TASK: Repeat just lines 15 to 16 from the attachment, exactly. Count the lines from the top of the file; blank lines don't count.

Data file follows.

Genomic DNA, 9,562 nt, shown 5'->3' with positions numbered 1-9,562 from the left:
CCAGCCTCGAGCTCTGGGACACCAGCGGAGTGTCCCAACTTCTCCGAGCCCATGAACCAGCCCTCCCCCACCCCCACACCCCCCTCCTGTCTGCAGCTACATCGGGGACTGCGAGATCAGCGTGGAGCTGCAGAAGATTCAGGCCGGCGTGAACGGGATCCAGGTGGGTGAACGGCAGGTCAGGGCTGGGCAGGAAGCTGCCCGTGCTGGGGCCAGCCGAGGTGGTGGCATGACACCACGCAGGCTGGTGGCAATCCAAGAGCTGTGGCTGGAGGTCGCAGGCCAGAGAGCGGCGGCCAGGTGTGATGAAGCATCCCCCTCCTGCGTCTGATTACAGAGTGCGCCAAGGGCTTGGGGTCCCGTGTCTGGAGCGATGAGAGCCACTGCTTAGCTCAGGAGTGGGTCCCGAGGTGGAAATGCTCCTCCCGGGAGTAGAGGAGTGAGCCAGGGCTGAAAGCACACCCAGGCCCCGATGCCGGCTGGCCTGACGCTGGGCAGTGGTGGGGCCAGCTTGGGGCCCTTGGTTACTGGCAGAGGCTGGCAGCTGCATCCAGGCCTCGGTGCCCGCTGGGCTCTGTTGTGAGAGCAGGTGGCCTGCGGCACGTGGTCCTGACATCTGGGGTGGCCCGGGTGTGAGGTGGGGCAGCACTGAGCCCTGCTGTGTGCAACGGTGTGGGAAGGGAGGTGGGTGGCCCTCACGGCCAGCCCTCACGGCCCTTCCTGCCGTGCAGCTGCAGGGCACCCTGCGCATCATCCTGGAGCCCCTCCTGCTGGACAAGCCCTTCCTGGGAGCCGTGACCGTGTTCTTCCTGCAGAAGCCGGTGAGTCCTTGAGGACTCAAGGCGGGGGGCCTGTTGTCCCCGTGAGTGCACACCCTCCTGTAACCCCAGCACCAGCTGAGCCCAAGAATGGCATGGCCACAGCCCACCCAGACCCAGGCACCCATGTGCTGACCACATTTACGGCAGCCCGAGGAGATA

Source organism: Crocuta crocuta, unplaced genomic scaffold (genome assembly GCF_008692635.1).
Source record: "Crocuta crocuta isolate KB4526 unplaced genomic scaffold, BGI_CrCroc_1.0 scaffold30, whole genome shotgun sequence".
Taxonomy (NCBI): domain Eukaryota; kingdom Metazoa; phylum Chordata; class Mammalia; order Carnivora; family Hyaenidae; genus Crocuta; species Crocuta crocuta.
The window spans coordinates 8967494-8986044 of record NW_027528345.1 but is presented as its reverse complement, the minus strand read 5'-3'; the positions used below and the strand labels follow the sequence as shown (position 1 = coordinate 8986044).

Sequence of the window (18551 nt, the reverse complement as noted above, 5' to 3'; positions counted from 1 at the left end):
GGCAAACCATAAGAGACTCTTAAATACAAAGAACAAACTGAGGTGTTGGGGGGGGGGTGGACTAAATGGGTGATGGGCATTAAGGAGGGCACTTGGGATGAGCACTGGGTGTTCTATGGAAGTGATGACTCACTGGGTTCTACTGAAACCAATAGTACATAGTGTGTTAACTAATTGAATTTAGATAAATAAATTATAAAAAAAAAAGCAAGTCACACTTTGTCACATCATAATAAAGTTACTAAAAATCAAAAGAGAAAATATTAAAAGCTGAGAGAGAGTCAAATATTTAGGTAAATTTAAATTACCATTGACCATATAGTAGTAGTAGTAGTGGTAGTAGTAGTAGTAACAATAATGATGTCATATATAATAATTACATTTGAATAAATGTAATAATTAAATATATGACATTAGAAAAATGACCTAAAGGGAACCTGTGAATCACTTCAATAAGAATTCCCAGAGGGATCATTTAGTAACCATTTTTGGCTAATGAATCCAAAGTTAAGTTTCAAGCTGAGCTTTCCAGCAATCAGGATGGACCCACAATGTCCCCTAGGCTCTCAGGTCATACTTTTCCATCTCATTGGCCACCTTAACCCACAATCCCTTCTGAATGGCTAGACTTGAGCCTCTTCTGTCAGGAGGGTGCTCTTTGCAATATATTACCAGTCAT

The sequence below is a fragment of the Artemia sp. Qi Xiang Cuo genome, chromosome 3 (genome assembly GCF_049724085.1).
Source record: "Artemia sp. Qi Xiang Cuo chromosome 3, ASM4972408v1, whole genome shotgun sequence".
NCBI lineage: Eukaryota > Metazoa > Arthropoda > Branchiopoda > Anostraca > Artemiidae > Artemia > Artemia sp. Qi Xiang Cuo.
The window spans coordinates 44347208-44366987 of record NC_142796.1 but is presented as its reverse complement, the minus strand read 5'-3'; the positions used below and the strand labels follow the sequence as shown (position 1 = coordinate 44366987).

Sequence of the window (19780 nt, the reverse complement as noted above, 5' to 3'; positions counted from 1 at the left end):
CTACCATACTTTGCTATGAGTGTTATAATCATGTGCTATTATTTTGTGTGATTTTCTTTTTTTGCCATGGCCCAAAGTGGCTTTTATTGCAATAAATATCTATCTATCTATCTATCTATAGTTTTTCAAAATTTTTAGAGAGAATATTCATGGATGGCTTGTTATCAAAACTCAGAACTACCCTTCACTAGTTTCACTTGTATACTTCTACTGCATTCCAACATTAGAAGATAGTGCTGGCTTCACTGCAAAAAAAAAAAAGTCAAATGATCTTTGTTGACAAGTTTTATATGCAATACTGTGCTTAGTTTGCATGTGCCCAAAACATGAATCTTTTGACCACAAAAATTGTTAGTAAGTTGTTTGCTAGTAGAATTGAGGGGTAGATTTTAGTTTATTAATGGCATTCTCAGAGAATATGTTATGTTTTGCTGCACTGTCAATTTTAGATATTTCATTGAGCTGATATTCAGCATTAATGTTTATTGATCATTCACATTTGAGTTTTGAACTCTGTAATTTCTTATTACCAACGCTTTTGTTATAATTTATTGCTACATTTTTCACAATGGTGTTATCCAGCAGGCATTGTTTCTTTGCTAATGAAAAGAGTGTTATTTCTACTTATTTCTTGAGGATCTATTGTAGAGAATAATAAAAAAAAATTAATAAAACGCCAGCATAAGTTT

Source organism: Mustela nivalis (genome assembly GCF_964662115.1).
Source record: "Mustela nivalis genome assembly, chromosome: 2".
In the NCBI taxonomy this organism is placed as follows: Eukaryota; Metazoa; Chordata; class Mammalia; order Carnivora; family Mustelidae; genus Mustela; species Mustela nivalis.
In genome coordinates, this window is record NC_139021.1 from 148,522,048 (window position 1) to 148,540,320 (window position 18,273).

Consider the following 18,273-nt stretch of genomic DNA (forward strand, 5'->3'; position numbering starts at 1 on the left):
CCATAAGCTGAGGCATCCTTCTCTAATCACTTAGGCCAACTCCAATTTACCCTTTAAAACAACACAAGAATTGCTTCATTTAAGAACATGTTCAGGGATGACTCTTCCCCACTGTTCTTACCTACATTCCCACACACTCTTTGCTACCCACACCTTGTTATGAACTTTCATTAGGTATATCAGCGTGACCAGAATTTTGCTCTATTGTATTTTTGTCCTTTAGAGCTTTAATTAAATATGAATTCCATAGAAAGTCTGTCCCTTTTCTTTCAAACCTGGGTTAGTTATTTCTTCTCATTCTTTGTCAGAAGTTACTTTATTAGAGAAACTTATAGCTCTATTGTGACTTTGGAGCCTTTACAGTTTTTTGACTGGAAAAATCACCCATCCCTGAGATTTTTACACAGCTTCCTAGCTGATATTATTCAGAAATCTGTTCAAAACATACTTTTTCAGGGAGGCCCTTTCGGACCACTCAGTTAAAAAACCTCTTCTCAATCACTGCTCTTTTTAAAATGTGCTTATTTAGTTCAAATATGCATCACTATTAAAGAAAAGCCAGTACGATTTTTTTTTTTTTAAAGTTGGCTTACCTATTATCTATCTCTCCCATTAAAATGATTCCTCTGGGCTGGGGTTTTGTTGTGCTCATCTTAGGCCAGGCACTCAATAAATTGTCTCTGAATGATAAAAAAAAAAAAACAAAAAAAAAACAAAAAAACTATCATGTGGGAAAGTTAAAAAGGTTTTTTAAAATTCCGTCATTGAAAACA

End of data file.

Source organism: Mustela nivalis (genome assembly GCF_964662115.1).
Source record: "Mustela nivalis genome assembly, chromosome: 2".